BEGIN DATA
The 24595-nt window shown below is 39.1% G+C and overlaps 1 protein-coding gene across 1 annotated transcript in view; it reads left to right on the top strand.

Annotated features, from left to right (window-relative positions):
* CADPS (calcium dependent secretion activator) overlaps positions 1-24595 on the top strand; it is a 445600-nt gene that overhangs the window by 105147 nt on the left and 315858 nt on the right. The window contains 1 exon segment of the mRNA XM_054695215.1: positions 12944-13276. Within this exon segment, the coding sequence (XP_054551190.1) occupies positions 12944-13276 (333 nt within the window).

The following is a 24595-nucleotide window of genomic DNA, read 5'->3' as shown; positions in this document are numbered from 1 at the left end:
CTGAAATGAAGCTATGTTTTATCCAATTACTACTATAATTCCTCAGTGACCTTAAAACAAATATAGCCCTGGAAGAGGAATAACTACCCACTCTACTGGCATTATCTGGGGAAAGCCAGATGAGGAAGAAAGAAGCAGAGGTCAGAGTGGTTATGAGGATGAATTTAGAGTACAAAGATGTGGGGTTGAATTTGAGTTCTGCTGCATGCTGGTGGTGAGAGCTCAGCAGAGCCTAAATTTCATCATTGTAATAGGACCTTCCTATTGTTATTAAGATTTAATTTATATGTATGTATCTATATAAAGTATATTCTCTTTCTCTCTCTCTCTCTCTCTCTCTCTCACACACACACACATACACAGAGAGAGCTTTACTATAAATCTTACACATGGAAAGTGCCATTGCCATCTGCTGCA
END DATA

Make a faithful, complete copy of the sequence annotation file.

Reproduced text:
The 24595-nt window shown below is 39.1% G+C and overlaps 1 protein-coding gene across 1 annotated transcript in view; it reads left to right on the top strand.

Annotated features, from left to right (window-relative positions):
* CADPS (calcium dependent secretion activator) overlaps positions 1-24595 on the top strand; it is a 445600-nt gene that overhangs the window by 105147 nt on the left and 315858 nt on the right. The window contains 1 exon segment of the mRNA XM_054695215.1: positions 12944-13276. Within this exon segment, the coding sequence (XP_054551190.1) occupies positions 12944-13276 (333 nt within the window).

The following is a 24595-nucleotide window of genomic DNA, read 5'->3' as shown; positions in this document are numbered from 1 at the left end:
CTGAAATGAAGCTATGTTTTATCCAATTACTACTATAATTCCTCAGTGACCTTAAAACAAATATAGCCCTGGAAGAGGAATAACTACCCACTCTACTGGCATTATCTGGGGAAAGCCAGATGAGGAAGAAAGAAGCAGAGGTCAGAGTGGTTATGAGGATGAATTTAGAGTACAAAGATGTGGGGTTGAATTTGAGTTCTGCTGCATGCTGGTGGTGAGAGCTCAGCAGAGCCTAAATTTCATCATTGTAATAGGACCTTCCTATTGTTATTAAGATTTAATTTATATGTATGTATCTATATAAAGTATATTCTCTTTCTCTCTCTCTCTCTCTCTCTCTCTCACACACACACACATACACAGAGAGAGCTTTACTATAAATCTTACACATGGAAAGTGCCATTGCCATCTGCTGCA